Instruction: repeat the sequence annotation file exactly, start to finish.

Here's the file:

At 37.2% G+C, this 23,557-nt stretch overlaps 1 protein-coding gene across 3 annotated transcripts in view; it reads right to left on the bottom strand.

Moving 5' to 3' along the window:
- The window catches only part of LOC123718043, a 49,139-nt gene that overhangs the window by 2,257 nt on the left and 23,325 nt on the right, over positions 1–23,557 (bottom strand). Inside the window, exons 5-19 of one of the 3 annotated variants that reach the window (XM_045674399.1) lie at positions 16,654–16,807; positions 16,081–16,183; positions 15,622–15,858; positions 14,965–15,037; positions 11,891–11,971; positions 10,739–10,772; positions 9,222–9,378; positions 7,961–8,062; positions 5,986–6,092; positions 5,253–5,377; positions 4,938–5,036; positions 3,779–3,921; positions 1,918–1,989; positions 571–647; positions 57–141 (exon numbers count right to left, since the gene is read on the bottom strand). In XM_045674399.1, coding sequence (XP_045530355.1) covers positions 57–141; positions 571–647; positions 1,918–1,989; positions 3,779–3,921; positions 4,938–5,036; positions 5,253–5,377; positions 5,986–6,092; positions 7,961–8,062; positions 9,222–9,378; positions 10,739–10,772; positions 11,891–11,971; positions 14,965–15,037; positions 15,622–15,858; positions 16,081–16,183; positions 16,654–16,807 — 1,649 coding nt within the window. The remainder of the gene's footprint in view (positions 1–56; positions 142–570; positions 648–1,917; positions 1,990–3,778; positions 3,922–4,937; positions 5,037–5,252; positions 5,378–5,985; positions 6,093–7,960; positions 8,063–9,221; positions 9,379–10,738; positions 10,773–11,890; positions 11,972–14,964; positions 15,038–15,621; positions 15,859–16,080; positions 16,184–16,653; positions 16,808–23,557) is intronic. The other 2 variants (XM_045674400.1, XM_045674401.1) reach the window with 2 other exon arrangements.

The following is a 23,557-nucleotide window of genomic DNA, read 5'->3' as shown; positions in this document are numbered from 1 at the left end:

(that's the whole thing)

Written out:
At 37.2% G+C, this 23,557-nt stretch overlaps 1 protein-coding gene across 3 annotated transcripts in view; it reads right to left on the bottom strand.

Moving 5' to 3' along the window:
- The window catches only part of LOC123718043, a 49,139-nt gene that overhangs the window by 2,257 nt on the left and 23,325 nt on the right, over positions 1–23,557 (bottom strand). Inside the window, exons 5-19 of one of the 3 annotated variants that reach the window (XM_045674399.1) lie at positions 16,654–16,807; positions 16,081–16,183; positions 15,622–15,858; positions 14,965–15,037; positions 11,891–11,971; positions 10,739–10,772; positions 9,222–9,378; positions 7,961–8,062; positions 5,986–6,092; positions 5,253–5,377; positions 4,938–5,036; positions 3,779–3,921; positions 1,918–1,989; positions 571–647; positions 57–141 (exon numbers count right to left, since the gene is read on the bottom strand). In XM_045674399.1, coding sequence (XP_045530355.1) covers positions 57–141; positions 571–647; positions 1,918–1,989; positions 3,779–3,921; positions 4,938–5,036; positions 5,253–5,377; positions 5,986–6,092; positions 7,961–8,062; positions 9,222–9,378; positions 10,739–10,772; positions 11,891–11,971; positions 14,965–15,037; positions 15,622–15,858; positions 16,081–16,183; positions 16,654–16,807 — 1,649 coding nt within the window. The remainder of the gene's footprint in view (positions 1–56; positions 142–570; positions 648–1,917; positions 1,990–3,778; positions 3,922–4,937; positions 5,037–5,252; positions 5,378–5,985; positions 6,093–7,960; positions 8,063–9,221; positions 9,379–10,738; positions 10,773–11,890; positions 11,972–14,964; positions 15,038–15,621; positions 15,859–16,080; positions 16,184–16,653; positions 16,808–23,557) is intronic. The other 2 variants (XM_045674400.1, XM_045674401.1) reach the window with 2 other exon arrangements.

The following is a 23,557-nucleotide window of genomic DNA, read 5'->3' as shown; positions in this document are numbered from 1 at the left end: